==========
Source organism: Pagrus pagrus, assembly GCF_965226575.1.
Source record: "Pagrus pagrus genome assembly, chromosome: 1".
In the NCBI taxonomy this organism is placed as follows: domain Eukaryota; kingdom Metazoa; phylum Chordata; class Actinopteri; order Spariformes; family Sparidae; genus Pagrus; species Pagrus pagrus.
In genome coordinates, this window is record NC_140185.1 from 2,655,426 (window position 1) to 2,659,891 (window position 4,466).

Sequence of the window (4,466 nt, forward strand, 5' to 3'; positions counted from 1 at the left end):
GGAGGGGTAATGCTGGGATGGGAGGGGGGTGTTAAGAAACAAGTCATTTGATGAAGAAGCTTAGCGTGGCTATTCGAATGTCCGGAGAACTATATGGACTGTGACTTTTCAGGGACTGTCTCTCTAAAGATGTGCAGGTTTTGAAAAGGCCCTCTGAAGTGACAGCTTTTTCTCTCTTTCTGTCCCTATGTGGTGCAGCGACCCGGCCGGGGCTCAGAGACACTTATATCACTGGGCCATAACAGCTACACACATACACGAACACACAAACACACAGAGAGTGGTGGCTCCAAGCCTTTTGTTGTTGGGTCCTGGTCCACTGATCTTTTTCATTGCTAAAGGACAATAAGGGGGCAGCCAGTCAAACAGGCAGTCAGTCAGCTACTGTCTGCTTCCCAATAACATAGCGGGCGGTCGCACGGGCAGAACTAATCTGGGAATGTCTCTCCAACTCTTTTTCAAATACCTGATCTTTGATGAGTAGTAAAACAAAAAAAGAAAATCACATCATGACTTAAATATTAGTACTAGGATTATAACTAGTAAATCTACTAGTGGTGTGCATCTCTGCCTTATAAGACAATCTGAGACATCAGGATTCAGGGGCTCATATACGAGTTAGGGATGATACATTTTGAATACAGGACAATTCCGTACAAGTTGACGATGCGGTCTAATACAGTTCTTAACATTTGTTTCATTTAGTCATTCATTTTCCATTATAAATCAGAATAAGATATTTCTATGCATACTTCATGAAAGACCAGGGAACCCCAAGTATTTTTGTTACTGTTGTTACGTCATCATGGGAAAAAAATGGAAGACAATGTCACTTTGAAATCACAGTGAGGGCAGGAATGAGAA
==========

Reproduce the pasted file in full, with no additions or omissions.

Source organism: Pagrus pagrus, assembly GCF_965226575.1.
Source record: "Pagrus pagrus genome assembly, chromosome: 1".
In the NCBI taxonomy this organism is placed as follows: domain Eukaryota; kingdom Metazoa; phylum Chordata; class Actinopteri; order Spariformes; family Sparidae; genus Pagrus; species Pagrus pagrus.
In genome coordinates, this window is record NC_140185.1 from 2,655,426 (window position 1) to 2,659,891 (window position 4,466).

Sequence of the window (4,466 nt, forward strand, 5' to 3'; positions counted from 1 at the left end):
GGAGGGGTAATGCTGGGATGGGAGGGGGGTGTTAAGAAACAAGTCATTTGATGAAGAAGCTTAGCGTGGCTATTCGAATGTCCGGAGAACTATATGGACTGTGACTTTTCAGGGACTGTCTCTCTAAAGATGTGCAGGTTTTGAAAAGGCCCTCTGAAGTGACAGCTTTTTCTCTCTTTCTGTCCCTATGTGGTGCAGCGACCCGGCCGGGGCTCAGAGACACTTATATCACTGGGCCATAACAGCTACACACATACACGAACACACAAACACACAGAGAGTGGTGGCTCCAAGCCTTTTGTTGTTGGGTCCTGGTCCACTGATCTTTTTCATTGCTAAAGGACAATAAGGGGGCAGCCAGTCAAACAGGCAGTCAGTCAGCTACTGTCTGCTTCCCAATAACATAGCGGGCGGTCGCACGGGCAGAACTAATCTGGGAATGTCTCTCCAACTCTTTTTCAAATACCTGATCTTTGATGAGTAGTAAAACAAAAAAAGAAAATCACATCATGACTTAAATATTAGTACTAGGATTATAACTAGTAAATCTACTAGTGGTGTGCATCTCTGCCTTATAAGACAATCTGAGACATCAGGATTCAGGGGCTCATATACGAGTTAGGGATGATACATTTTGAATACAGGACAATTCCGTACAAGTTGACGATGCGGTCTAATACAGTTCTTAACATTTGTTTCATTTAGTCATTCATTTTCCATTATAAATCAGAATAAGATATTTCTATGCATACTTCATGAAAGACCAGGGAACCCCAAGTATTTTTGTTACTGTTGTTACGTCATCATGGGAAAAAAATGGAAGACAATGTCACTTTGAAATCACAGTGAGGGCAGGAATGAGAA